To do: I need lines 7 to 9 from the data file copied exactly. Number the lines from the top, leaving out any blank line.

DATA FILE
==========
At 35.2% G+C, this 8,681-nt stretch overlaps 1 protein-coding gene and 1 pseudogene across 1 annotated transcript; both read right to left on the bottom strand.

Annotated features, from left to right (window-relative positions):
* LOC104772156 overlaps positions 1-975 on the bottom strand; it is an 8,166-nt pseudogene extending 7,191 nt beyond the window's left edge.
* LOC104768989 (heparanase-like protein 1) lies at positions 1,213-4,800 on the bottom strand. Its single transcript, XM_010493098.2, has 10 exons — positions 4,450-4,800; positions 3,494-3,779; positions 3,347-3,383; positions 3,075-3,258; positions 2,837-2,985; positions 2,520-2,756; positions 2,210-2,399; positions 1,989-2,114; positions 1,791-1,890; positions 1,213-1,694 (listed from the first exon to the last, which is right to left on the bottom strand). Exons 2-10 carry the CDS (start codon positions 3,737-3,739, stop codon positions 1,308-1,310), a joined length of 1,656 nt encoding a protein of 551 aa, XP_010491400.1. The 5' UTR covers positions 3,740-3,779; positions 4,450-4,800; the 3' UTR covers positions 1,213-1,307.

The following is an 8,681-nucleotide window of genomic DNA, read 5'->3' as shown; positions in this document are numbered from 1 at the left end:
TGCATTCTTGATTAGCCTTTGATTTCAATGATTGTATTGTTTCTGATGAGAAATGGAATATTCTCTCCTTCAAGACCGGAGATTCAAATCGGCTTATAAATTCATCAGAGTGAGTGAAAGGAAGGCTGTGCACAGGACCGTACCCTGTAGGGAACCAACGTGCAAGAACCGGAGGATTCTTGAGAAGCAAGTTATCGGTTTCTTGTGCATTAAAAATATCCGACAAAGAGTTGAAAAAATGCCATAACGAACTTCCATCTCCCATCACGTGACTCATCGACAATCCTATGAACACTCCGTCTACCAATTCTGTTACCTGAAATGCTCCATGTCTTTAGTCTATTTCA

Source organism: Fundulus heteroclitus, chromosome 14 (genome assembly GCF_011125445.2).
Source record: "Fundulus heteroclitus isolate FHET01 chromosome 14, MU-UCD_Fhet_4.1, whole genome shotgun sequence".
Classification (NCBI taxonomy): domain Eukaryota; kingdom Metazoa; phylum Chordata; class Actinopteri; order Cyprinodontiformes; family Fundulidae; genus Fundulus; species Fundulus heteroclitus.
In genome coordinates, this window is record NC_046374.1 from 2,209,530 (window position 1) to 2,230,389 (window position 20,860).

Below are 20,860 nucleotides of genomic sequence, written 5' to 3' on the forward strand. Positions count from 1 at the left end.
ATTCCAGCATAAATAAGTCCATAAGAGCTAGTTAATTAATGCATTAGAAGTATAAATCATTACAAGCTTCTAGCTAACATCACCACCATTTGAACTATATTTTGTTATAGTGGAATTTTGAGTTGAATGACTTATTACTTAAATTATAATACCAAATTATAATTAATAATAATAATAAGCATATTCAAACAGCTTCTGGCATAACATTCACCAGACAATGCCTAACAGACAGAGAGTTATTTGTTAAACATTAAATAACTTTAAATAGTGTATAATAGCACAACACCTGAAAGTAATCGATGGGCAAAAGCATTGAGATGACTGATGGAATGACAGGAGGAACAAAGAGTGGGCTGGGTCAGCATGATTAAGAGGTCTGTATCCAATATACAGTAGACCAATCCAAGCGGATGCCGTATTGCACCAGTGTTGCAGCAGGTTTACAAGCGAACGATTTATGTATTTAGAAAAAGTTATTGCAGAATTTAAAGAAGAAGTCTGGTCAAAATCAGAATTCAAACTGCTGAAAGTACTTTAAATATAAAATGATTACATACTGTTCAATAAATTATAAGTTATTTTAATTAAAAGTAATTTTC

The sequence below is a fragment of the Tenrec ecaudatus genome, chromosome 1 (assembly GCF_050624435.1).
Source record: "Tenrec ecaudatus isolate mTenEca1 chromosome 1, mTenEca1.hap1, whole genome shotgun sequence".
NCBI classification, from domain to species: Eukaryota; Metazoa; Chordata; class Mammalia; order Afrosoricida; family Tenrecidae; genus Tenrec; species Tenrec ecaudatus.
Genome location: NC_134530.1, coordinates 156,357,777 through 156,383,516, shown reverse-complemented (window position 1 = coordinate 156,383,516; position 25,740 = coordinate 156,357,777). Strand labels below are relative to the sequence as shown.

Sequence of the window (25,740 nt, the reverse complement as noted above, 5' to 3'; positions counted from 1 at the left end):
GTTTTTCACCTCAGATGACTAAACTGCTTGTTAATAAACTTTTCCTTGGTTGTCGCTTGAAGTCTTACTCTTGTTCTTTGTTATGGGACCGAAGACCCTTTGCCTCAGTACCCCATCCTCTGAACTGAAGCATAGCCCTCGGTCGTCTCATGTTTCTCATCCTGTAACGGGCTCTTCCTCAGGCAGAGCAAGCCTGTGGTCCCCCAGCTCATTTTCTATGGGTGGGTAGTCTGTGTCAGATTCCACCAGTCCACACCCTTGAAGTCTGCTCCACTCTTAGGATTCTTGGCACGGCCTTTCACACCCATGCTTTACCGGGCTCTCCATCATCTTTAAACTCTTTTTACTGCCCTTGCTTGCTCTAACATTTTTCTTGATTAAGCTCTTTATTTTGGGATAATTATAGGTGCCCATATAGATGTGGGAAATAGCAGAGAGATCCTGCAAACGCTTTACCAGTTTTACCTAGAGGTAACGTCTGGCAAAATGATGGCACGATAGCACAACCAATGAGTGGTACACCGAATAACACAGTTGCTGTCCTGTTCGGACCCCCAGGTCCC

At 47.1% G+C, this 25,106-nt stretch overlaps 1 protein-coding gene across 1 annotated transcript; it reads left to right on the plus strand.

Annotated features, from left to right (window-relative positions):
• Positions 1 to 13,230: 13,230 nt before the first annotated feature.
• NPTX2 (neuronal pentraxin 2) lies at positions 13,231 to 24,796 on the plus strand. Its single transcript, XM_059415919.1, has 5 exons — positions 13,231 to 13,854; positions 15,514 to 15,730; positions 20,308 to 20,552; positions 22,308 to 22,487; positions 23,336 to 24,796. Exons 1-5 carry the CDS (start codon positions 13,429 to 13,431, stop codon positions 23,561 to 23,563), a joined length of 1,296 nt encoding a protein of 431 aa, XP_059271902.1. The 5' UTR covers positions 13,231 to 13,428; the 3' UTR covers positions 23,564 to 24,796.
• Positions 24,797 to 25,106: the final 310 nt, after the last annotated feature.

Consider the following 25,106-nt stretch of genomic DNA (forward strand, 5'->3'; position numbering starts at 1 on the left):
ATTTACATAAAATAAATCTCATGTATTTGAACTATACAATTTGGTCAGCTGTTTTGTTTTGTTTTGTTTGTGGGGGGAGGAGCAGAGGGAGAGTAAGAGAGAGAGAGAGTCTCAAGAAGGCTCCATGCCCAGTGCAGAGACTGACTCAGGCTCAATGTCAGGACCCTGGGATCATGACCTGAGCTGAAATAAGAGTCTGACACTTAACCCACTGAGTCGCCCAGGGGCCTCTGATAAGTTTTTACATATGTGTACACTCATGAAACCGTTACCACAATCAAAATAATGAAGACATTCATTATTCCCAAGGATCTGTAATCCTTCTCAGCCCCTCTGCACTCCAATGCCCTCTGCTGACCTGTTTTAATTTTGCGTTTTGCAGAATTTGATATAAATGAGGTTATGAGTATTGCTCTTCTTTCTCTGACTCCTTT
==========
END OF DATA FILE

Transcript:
Source organism: Fundulus heteroclitus, chromosome 14 (genome assembly GCF_011125445.2).
Source record: "Fundulus heteroclitus isolate FHET01 chromosome 14, MU-UCD_Fhet_4.1, whole genome shotgun sequence".
Classification (NCBI taxonomy): domain Eukaryota; kingdom Metazoa; phylum Chordata; class Actinopteri; order Cyprinodontiformes; family Fundulidae; genus Fundulus; species Fundulus heteroclitus.